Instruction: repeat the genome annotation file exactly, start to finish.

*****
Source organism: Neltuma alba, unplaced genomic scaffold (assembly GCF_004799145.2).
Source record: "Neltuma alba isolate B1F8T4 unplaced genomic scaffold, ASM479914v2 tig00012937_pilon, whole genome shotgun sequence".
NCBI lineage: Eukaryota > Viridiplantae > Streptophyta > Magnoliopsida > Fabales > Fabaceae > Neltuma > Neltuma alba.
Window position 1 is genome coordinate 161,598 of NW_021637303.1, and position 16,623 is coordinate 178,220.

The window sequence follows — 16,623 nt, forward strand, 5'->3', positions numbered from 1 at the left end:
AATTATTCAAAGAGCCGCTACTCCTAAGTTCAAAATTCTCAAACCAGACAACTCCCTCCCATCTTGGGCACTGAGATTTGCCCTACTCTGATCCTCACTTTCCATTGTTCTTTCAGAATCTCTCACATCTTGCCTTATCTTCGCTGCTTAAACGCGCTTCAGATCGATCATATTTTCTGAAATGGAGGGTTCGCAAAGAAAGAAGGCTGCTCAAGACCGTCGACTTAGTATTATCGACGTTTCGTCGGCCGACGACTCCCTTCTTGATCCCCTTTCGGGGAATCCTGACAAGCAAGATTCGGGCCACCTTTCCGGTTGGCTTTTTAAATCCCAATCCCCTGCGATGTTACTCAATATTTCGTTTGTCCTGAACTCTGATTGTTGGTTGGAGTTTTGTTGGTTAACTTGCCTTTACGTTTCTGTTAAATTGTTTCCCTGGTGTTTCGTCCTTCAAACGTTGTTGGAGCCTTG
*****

Source organism: Neltuma alba, unplaced genomic scaffold (assembly GCF_004799145.2).
Source record: "Neltuma alba isolate B1F8T4 unplaced genomic scaffold, ASM479914v2 tig00012937_pilon, whole genome shotgun sequence".
NCBI lineage: Eukaryota > Viridiplantae > Streptophyta > Magnoliopsida > Fabales > Fabaceae > Neltuma > Neltuma alba.
Window position 1 is genome coordinate 161,598 of NW_021637303.1, and position 16,623 is coordinate 178,220.

The window sequence follows — 16,623 nt, forward strand, 5'->3', positions numbered from 1 at the left end:
AATTATTCAAAGAGCCGCTACTCCTAAGTTCAAAATTCTCAAACCAGACAACTCCCTCCCATCTTGGGCACTGAGATTTGCCCTACTCTGATCCTCACTTTCCATTGTTCTTTCAGAATCTCTCACATCTTGCCTTATCTTCGCTGCTTAAACGCGCTTCAGATCGATCATATTTTCTGAAATGGAGGGTTCGCAAAGAAAGAAGGCTGCTCAAGACCGTCGACTTAGTATTATCGACGTTTCGTCGGCCGACGACTCCCTTCTTGATCCCCTTTCGGGGAATCCTGACAAGCAAGATTCGGGCCACCTTTCCGGTTGGCTTTTTAAATCCCAATCCCCTGCGATGTTACTCAATATTTCGTTTGTCCTGAACTCTGATTGTTGGTTGGAGTTTTGTTGGTTAACTTGCCTTTACGTTTCTGTTAAATTGTTTCCCTGGTGTTTCGTCCTTCAAACGTTGTTGGAGCCTTG